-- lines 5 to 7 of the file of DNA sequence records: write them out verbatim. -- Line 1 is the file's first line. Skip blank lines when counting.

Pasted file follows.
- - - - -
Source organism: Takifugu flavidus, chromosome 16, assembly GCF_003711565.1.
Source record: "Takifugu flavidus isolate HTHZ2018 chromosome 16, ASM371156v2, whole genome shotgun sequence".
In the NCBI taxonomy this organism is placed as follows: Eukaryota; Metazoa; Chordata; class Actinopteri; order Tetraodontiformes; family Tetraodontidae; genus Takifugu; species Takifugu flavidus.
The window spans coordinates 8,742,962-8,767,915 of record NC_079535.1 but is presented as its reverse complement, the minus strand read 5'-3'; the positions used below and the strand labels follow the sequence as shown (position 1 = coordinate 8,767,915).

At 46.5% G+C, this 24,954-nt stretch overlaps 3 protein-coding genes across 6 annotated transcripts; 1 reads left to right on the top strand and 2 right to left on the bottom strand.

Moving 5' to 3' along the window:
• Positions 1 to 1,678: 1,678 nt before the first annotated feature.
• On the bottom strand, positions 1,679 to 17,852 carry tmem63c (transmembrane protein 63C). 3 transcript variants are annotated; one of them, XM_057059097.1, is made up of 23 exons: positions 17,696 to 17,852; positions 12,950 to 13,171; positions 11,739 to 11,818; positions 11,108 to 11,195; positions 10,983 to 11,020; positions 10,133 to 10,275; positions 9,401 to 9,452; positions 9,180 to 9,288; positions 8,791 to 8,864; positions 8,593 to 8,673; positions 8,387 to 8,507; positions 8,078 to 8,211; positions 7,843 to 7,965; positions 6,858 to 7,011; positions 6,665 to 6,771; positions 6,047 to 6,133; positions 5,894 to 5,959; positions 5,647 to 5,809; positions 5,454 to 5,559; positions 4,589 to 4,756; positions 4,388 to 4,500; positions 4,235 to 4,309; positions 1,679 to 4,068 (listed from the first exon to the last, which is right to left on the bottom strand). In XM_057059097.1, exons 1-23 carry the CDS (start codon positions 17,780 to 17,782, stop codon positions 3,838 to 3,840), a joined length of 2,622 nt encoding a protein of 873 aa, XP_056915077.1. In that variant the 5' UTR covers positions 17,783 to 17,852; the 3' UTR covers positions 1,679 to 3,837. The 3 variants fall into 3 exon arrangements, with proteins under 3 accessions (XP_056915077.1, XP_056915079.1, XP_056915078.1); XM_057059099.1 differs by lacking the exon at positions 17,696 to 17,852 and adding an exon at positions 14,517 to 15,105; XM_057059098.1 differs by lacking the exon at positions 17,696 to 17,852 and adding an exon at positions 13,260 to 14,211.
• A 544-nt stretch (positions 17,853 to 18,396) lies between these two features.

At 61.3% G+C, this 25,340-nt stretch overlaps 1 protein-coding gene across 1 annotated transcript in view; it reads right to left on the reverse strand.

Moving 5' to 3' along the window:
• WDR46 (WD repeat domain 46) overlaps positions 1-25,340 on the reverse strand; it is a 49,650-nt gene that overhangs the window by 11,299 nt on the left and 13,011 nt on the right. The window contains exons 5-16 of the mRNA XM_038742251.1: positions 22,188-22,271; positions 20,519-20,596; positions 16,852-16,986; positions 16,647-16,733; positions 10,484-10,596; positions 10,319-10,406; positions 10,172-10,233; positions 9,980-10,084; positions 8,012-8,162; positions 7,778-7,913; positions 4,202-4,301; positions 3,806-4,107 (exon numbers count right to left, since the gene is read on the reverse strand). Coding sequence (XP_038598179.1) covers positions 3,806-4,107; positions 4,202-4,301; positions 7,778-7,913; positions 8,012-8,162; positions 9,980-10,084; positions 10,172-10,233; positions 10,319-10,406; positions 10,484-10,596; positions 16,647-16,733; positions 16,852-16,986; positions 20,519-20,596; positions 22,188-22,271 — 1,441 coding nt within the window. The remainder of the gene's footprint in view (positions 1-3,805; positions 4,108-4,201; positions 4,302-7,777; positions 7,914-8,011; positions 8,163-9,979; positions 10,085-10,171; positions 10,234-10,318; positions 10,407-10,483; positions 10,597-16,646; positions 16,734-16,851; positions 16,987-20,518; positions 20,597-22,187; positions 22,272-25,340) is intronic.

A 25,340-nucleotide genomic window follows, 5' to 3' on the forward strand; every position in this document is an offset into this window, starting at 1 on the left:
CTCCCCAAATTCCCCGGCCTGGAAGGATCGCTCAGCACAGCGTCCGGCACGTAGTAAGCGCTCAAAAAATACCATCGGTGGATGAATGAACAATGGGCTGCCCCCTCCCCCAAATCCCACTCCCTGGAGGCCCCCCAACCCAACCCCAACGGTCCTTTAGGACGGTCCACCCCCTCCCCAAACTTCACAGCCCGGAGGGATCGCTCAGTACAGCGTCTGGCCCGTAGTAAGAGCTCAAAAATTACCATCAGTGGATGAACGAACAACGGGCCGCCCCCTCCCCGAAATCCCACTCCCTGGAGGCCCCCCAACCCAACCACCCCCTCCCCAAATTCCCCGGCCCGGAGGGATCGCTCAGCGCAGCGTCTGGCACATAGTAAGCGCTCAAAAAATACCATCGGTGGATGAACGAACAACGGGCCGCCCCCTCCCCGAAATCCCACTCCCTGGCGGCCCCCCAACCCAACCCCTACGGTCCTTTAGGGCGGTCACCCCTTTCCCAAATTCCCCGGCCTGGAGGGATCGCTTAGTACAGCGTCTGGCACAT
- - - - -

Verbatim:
At 46.5% G+C, this 24,954-nt stretch overlaps 3 protein-coding genes across 6 annotated transcripts; 1 reads left to right on the top strand and 2 right to left on the bottom strand.

Moving 5' to 3' along the window:
• Positions 1 to 1,678: 1,678 nt before the first annotated feature.